We continue our analysis with the second segment of David Barton on The Daily Show with Jon Stewart. In case you want to follow along, here is the video I am working off of:
2:14ff: I want to say one more thing about Barton telling pastors that Jesus is against the inheritance tax based on a 1765 sermon praised by Charles Chauncy that was praised by John Adams. Barton claims that all he did was read the sermon to the pastors. But I can”t believe he did not offer any political commentary or try to suggest that Christian pastors should oppose the inheritance tax today because of his reading of this sermon by Chauncy. This is simply bad history, if you can call it “history” at all. Barton does not understand that the “past is a foreign country” and that there is a difference between 1765 and 2011. Did Chanucy preach about taxation? Yes? Did Adams endorse the sermon? Yes. (I will assume Barton is right here, but I have not seen the document he is talking about). Does this mean that we can take his words and apply them to a contemporary tax like the inheritance tax? No. This is woefully anachronistic.
2:50: Is David Barton defining his belief in creationism based on the Declaration of Independence? I believe that God created the world too, but I don’t appeal to the Declaration of Independence to prove it. To be fair to Barton, he said this in passing.
5:42: Barton claims that he is known in political circles as a historian, not a theologian. He claims that he provides historical information to both Republicans and Democrats. I can’t believe that liberal Democrats are turning to Barton for advice and information. The only members of Congress turning to him for help are those–whether Republican or Democrat–who agree with his understanding of America as a Christian nation.
7:05: Stewart asks if Barton ever gives Congressmen information that conflicts with his pro-Christian America views. Barton says “you can’t pick and choose.” So I wonder: If I became a Congressman and called Barton to ask if there were any founders who argued dogmatically for the complete separation of church and state in 1780s Virginia, would he provide me with the information? What if I wanted to quote from the Federalists to suggest that a strong and large central government was absolutely necessary to bring order to the republic, thus undermining certain aspects of libertarianism as found in the states under the Articles of Confederation? Would he help me with that research? What if I wanted to argue that the Founders failed to protect or give liberty to the most vulnerable and oppressed members of society–the slaves–and I wanted to use this example to show that the founders, based on their track record on slavery, would not have protected unborn babies if such protection got in the way of building the nation? Would he dig into his collection of historical documents to find some information for me on that front?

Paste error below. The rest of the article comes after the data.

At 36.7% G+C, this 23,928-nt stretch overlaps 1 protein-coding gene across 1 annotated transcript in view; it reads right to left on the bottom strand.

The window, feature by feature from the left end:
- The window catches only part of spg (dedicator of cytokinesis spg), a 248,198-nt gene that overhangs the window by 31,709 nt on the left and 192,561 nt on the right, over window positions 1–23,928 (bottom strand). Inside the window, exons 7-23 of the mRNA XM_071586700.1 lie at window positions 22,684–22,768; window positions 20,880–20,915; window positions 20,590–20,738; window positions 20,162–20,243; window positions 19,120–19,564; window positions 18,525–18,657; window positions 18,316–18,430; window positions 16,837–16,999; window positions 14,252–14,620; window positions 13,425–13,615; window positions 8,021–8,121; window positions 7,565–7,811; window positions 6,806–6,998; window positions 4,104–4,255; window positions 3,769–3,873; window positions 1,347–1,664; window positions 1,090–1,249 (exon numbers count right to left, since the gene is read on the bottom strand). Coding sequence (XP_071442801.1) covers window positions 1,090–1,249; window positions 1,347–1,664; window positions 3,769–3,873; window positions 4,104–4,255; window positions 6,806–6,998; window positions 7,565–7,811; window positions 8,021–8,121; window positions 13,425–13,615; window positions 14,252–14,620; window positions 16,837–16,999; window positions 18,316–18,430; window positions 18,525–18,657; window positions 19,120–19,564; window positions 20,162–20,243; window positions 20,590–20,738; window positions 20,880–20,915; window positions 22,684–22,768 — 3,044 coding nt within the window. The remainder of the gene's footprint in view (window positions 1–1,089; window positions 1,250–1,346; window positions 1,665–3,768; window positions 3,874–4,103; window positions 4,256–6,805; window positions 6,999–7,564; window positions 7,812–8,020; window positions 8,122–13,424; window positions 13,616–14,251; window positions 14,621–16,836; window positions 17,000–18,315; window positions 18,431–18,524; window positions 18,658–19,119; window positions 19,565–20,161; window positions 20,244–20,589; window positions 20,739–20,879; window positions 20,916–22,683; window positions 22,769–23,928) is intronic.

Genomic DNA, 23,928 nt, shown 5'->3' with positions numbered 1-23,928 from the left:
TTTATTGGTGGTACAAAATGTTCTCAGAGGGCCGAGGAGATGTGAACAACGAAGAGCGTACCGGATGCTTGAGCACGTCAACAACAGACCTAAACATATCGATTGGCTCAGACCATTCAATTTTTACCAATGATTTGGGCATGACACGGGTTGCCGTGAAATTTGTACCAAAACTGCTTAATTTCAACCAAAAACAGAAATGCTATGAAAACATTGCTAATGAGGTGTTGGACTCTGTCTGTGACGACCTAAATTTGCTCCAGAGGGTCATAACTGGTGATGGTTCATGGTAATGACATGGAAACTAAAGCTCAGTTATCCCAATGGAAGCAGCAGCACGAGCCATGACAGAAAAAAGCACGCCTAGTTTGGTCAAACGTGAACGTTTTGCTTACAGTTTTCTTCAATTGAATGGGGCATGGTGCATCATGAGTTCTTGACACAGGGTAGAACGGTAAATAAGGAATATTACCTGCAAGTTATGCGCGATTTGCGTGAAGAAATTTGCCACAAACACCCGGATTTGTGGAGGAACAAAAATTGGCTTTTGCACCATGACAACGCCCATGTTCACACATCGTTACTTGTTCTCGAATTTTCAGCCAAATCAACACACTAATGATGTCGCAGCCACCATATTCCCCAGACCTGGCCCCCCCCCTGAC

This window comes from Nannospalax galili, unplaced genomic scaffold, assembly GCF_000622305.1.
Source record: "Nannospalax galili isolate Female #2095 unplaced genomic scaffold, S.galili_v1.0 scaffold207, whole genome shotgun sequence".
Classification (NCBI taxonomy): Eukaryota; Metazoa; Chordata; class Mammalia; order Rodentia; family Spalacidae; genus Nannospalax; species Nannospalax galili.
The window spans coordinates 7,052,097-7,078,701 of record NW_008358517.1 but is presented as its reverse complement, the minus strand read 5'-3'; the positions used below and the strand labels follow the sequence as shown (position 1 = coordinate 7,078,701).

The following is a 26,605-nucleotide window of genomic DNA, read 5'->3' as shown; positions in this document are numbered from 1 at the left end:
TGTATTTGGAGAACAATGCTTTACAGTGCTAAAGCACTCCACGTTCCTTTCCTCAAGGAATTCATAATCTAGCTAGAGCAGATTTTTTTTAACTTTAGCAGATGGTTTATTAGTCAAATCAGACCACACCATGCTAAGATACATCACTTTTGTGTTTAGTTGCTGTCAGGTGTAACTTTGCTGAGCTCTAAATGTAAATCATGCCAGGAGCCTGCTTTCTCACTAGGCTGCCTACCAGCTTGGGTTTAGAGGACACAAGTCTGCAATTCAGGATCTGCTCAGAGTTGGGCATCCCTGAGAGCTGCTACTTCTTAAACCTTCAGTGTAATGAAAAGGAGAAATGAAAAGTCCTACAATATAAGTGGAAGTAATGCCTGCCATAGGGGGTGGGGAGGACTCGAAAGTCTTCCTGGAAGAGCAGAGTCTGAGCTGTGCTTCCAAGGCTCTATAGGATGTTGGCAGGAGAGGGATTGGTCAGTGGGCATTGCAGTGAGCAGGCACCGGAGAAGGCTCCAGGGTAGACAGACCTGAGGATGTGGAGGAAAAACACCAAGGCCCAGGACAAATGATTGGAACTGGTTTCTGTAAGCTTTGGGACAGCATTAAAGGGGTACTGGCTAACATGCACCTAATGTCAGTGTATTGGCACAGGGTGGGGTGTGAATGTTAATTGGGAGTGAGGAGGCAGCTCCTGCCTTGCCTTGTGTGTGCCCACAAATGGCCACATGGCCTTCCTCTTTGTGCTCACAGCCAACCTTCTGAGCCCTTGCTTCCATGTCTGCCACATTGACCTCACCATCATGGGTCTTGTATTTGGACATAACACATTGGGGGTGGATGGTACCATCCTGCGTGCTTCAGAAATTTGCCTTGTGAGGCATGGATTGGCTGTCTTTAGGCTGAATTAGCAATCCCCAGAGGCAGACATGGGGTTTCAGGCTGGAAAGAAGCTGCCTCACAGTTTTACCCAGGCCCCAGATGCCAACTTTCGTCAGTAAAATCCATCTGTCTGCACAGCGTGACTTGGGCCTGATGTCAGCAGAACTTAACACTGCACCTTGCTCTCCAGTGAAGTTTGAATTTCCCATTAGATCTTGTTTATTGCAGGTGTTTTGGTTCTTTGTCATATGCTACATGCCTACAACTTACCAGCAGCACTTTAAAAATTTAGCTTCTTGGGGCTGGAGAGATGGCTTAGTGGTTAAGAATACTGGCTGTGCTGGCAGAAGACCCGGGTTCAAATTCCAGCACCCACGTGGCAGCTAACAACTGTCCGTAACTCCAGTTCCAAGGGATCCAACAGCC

John: I've really enjoyed this commentary. You're critique of Barton is right on the money.
I agree with Randall. Excellent stuff. Keep it up! Barton is such a political and theological snake oil salesman. And I say this as an evangelical Christian.
Tom Van Dyke says
Barton does not understand that the “past is a foreign country”
Oh, I dunno if that's self-evident or even defensible. Barton's correct that Everson  did break with a tradition of accommodation of religion that had prevailed for 150 years, and it's still not out of the woods as involuable precedent. The “past” is still very much in play.
& frankly, I think dragging slavery in as a Founding principle [vs. Barton] is dirty pool. The Founding era largely discerned that slavery stank and must go some day, and put a poison pill into the Constitution [Article 1, Section 9] that contemplated its eventual demise.
There are other ways to read the Founders' consensus on slavery as reflected in the Constitution:
Slavery's Constitution: From Revolution to Ratification by David Walstreicher
Tom Van Dyke says
No doubt. But it's unfair to associate Barton's affection for the Founding principles with any countenance of slavery.
I'm sure Barton would be happy to hide behind the coattails of Mr. Lincoln and the Gettysburg Address on this one.